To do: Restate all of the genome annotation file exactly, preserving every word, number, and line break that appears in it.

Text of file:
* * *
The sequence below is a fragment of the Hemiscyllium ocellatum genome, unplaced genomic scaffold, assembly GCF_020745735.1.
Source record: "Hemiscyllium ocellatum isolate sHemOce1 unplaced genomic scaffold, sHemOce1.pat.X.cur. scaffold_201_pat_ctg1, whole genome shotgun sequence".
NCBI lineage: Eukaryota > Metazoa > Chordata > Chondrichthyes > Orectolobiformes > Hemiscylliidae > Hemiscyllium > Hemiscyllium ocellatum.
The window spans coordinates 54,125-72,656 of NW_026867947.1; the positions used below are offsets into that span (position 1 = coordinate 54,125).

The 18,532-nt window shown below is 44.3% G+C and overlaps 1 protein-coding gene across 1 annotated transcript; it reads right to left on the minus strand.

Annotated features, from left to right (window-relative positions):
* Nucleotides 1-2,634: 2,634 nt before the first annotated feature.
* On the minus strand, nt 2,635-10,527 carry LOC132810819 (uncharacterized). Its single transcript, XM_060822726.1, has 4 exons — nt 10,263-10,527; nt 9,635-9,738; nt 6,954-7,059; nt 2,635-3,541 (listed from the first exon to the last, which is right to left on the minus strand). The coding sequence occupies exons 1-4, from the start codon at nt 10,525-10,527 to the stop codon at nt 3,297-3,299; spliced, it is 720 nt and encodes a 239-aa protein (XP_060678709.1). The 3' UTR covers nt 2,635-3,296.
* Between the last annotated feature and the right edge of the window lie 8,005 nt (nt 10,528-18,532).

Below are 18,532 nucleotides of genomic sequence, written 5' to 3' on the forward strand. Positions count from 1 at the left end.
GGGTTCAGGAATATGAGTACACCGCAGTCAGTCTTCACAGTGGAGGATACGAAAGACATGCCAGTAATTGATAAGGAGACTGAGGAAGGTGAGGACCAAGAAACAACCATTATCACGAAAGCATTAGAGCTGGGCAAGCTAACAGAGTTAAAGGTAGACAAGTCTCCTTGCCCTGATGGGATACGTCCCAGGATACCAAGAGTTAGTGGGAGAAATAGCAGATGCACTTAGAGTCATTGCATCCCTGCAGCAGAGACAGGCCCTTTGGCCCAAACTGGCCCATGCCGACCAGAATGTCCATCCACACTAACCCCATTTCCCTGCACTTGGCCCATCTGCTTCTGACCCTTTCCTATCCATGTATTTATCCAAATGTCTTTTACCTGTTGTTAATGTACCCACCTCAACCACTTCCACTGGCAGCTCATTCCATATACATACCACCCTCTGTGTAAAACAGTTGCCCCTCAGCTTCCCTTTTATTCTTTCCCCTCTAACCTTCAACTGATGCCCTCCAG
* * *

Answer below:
The sequence below is a fragment of the Hemiscyllium ocellatum genome, unplaced genomic scaffold, assembly GCF_020745735.1.
Source record: "Hemiscyllium ocellatum isolate sHemOce1 unplaced genomic scaffold, sHemOce1.pat.X.cur. scaffold_201_pat_ctg1, whole genome shotgun sequence".
NCBI lineage: Eukaryota > Metazoa > Chordata > Chondrichthyes > Orectolobiformes > Hemiscylliidae > Hemiscyllium > Hemiscyllium ocellatum.
The window spans coordinates 54,125-72,656 of NW_026867947.1; the positions used below are offsets into that span (position 1 = coordinate 54,125).

The 18,532-nt window shown below is 44.3% G+C and overlaps 1 protein-coding gene across 1 annotated transcript; it reads right to left on the minus strand.

Annotated features, from left to right (window-relative positions):
* Nucleotides 1-2,634: 2,634 nt before the first annotated feature.
* On the minus strand, nt 2,635-10,527 carry LOC132810819 (uncharacterized). Its single transcript, XM_060822726.1, has 4 exons — nt 10,263-10,527; nt 9,635-9,738; nt 6,954-7,059; nt 2,635-3,541 (listed from the first exon to the last, which is right to left on the minus strand). The coding sequence occupies exons 1-4, from the start codon at nt 10,525-10,527 to the stop codon at nt 3,297-3,299; spliced, it is 720 nt and encodes a 239-aa protein (XP_060678709.1). The 3' UTR covers nt 2,635-3,296.
* Between the last annotated feature and the right edge of the window lie 8,005 nt (nt 10,528-18,532).

Below are 18,532 nucleotides of genomic sequence, written 5' to 3' on the forward strand. Positions count from 1 at the left end.
GGGTTCAGGAATATGAGTACACCGCAGTCAGTCTTCACAGTGGAGGATACGAAAGACATGCCAGTAATTGATAAGGAGACTGAGGAAGGTGAGGACCAAGAAACAACCATTATCACGAAAGCATTAGAGCTGGGCAAGCTAACAGAGTTAAAGGTAGACAAGTCTCCTTGCCCTGATGGGATACGTCCCAGGATACCAAGAGTTAGTGGGAGAAATAGCAGATGCACTTAGAGTCATTGCATCCCTGCAGCAGAGACAGGCCCTTTGGCCCAAACTGGCCCATGCCGACCAGAATGTCCATCCACACTAACCCCATTTCCCTGCACTTGGCCCATCTGCTTCTGACCCTTTCCTATCCATGTATTTATCCAAATGTCTTTTACCTGTTGTTAATGTACCCACCTCAACCACTTCCACTGGCAGCTCATTCCATATACATACCACCCTCTGTGTAAAACAGTTGCCCCTCAGCTTCCCTTTTATTCTTTCCCCTCTAACCTTCAACTGATGCCCTCCAG